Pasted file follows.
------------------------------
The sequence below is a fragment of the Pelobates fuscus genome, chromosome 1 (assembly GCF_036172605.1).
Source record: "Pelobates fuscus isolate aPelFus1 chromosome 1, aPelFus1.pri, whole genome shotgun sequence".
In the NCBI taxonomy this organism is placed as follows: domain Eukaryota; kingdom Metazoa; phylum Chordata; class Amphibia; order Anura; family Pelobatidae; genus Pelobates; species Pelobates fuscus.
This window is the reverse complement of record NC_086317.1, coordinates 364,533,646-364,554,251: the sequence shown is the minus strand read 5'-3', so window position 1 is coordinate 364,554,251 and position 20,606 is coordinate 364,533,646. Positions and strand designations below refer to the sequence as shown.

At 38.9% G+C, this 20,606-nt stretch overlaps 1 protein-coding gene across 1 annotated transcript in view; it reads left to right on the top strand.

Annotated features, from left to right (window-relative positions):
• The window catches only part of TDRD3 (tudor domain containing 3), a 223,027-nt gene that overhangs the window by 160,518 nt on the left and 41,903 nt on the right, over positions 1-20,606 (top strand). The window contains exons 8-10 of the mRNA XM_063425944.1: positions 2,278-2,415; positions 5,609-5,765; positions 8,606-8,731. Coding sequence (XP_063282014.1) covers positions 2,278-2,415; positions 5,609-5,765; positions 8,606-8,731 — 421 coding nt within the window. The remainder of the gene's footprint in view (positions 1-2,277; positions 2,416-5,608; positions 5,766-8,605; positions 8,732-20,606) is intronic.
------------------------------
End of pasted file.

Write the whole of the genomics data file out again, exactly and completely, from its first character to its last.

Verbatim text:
The sequence below is a fragment of the Pelobates fuscus genome, chromosome 1 (assembly GCF_036172605.1).
Source record: "Pelobates fuscus isolate aPelFus1 chromosome 1, aPelFus1.pri, whole genome shotgun sequence".
In the NCBI taxonomy this organism is placed as follows: domain Eukaryota; kingdom Metazoa; phylum Chordata; class Amphibia; order Anura; family Pelobatidae; genus Pelobates; species Pelobates fuscus.
This window is the reverse complement of record NC_086317.1, coordinates 364,533,646-364,554,251: the sequence shown is the minus strand read 5'-3', so window position 1 is coordinate 364,554,251 and position 20,606 is coordinate 364,533,646. Positions and strand designations below refer to the sequence as shown.

At 38.9% G+C, this 20,606-nt stretch overlaps 1 protein-coding gene across 1 annotated transcript in view; it reads left to right on the top strand.

Annotated features, from left to right (window-relative positions):
• The window catches only part of TDRD3 (tudor domain containing 3), a 223,027-nt gene that overhangs the window by 160,518 nt on the left and 41,903 nt on the right, over positions 1-20,606 (top strand). The window contains exons 8-10 of the mRNA XM_063425944.1: positions 2,278-2,415; positions 5,609-5,765; positions 8,606-8,731. Coding sequence (XP_063282014.1) covers positions 2,278-2,415; positions 5,609-5,765; positions 8,606-8,731 — 421 coding nt within the window. The remainder of the gene's footprint in view (positions 1-2,277; positions 2,416-5,608; positions 5,766-8,605; positions 8,732-20,606) is intronic.